With 2021 bringing no clear endpoint to uncertainty, businesses will need to shift their focus from short-term solutions to long-term digital transformation. Consumer behavior is already predicted to have permanently shifted more in favor of online shopping, making customer journeys more virtual whilst consumer needs and interests evolve quickly.

Capturing this changing demand requires organizations to fundamentally rethink their business models; structuring for agility, upgrading technical capabilities, and prioritizing data-driven decisions. Smarter automation and measurement can be especially useful tools to capture fluctuating demand and gain higher value from your marketing spend. Digitally mature companies can gain an edge in building long-term customer relationships by using first-party data strategies based on the transparent value exchange framework. By structuring teams to be alert and responsive to changing consumer needs, it can be possible to stay competitive in these dynamic times.

The global acceleration of digital adoption has only heightened the need for digital marketing maturity. Businesses that use this moment as a catalyst for digital marketing transformation, will not only be more agile in responding to markets today but will have a more sustainable framework for the future.

Apps – a bigger driver for economic growth

Apps have become more present in our lives than ever before. They have allowed people to stay connected, healthy, and informed while being safe at home. At the beginning of 2020, time spent in apps grew 20%, as much of the world’s population was under some form of lockdown. As we work towards economic recovery, apps will allow businesses to improve service and customer satisfaction while maintaining social distancing and lowering costs by more accurately predicting sales through advance orders, for example.

Take a look at Starbucks. The coffee company has been able to open stores and maintain social distancing by utilizing in-app ordering. Investing in their app allowed the chain to reduce in-store waiting time and alleviate lines at peak hours. They are even shifting physical locations to a model focused on ordering within the app, making it easier for customers to get their coffee with a smaller physical footprint. On top of enabling social distancing, app orders generally lead to 37% higher spend for retailers. Fintech apps also saw a huge surge during the lockdown, like cash, ATMs, and branch usage dropped by 60%. This created an accelerated digital adoption in financial services, driving a 72% rise in the use of FinTech apps.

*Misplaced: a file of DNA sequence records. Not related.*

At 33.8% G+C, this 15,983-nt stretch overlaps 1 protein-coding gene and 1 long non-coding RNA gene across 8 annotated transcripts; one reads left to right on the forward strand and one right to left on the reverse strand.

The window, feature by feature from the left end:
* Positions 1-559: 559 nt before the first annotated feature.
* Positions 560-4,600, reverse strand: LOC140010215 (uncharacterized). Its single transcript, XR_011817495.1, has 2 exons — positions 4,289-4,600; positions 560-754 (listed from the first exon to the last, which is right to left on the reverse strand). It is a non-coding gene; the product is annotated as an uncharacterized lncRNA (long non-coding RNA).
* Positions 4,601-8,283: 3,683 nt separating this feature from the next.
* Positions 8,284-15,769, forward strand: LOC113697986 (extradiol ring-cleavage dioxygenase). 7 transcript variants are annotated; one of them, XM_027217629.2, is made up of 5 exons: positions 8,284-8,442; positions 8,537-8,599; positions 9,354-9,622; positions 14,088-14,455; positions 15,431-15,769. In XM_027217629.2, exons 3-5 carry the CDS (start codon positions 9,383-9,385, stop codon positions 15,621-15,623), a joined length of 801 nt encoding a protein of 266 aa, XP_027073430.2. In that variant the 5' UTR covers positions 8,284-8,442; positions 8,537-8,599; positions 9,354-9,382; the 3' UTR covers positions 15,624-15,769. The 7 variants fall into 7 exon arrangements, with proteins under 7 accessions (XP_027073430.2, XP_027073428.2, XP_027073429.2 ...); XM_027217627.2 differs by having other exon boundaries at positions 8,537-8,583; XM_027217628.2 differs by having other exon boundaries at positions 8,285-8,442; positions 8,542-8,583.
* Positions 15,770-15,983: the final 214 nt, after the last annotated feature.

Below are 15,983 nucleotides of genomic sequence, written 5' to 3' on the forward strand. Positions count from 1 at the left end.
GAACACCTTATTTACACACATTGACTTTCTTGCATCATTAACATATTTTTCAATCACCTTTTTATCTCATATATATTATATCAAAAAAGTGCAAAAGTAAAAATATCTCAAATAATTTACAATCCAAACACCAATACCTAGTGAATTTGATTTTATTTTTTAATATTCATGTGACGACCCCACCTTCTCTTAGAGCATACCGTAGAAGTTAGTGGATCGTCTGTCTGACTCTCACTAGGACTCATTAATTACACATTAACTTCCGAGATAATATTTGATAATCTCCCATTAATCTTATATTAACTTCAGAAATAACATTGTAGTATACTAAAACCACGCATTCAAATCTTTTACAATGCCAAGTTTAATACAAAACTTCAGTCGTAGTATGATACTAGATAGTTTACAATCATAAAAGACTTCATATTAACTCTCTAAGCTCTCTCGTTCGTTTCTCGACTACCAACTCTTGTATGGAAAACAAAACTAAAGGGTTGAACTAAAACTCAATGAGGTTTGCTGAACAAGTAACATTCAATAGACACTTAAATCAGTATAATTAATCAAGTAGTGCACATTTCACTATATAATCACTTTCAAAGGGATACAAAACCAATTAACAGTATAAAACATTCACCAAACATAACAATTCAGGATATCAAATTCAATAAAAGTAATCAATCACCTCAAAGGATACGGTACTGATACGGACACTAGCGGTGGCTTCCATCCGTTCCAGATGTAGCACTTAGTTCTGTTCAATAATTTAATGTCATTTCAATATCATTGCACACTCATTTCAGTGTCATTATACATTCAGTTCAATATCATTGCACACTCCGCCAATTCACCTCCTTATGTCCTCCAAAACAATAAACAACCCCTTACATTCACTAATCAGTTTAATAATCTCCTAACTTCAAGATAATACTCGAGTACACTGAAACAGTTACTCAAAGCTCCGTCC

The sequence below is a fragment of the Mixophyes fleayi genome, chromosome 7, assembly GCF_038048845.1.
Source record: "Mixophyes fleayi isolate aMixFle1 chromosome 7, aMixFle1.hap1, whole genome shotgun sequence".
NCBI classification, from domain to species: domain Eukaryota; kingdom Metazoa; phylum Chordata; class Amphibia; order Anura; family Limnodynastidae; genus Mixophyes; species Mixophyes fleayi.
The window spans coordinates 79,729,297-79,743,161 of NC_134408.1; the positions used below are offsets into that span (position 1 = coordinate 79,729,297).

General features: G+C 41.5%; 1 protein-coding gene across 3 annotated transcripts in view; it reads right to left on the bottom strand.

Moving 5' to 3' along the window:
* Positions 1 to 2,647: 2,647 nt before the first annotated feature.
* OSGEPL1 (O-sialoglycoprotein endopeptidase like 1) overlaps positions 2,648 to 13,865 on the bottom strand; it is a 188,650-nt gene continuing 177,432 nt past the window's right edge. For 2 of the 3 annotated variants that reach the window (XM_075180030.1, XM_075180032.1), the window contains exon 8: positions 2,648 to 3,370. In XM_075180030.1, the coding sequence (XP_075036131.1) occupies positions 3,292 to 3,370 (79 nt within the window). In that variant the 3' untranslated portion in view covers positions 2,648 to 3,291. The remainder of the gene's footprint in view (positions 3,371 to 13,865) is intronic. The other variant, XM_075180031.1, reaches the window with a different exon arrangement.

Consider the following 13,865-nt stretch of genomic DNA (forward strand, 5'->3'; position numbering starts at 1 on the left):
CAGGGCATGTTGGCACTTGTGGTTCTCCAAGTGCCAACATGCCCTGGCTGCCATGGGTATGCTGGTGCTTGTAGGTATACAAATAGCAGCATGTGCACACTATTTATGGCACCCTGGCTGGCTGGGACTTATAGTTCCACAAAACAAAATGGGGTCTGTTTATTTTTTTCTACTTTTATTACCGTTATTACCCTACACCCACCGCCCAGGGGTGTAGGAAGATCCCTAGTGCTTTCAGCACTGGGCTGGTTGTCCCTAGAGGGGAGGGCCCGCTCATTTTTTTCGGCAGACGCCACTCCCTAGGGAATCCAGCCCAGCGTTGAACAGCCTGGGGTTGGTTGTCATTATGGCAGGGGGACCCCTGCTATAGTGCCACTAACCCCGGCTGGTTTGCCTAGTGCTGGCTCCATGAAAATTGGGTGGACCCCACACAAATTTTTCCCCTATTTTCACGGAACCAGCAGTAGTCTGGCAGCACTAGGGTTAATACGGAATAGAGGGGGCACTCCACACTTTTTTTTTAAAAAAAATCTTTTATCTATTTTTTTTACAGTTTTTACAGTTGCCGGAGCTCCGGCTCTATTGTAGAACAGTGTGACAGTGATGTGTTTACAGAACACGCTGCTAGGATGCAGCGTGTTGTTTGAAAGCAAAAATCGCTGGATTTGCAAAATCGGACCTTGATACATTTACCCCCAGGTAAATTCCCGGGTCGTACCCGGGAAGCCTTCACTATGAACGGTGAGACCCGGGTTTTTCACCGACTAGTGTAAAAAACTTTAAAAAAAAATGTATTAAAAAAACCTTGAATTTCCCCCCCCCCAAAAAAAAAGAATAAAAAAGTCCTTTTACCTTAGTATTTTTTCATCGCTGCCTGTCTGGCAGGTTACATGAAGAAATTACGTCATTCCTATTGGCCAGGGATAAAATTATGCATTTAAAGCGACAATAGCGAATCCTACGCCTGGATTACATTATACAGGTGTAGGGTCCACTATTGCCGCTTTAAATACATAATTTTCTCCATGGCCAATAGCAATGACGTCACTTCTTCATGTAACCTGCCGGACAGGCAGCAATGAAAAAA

Brands from across verticals can help consumers during the economic recovery by investing in their app presence. It’s important to do this strategically, rather than replicating a website experience, to add additional value for consumers. For example, by adding helpful functionalities such as remote check-in in hotels and rewards programs. That way customers can interact with their favorite brands easily, often, and in new ways.

Conclusion

Fundamental to building a robust, reimagined post-pandemic economy is keeping in mind the continual objectives of productivity improvement and inclusion. 

A post-COVID world is likely to see the global economy become less integrated as a result of trade barriers, reshoring of supply chains, and reduced labor migration and foreign direct investment. The individual resilience of businesses and workers during the unique and devastating COVID-19 crisis has been inspiring. Government authorities, business leaders, and stalwarts across all sectors can take the opportunity to reimagine not just their economies but also how they could work in sync to become far more resilient, flexible, and prosperous.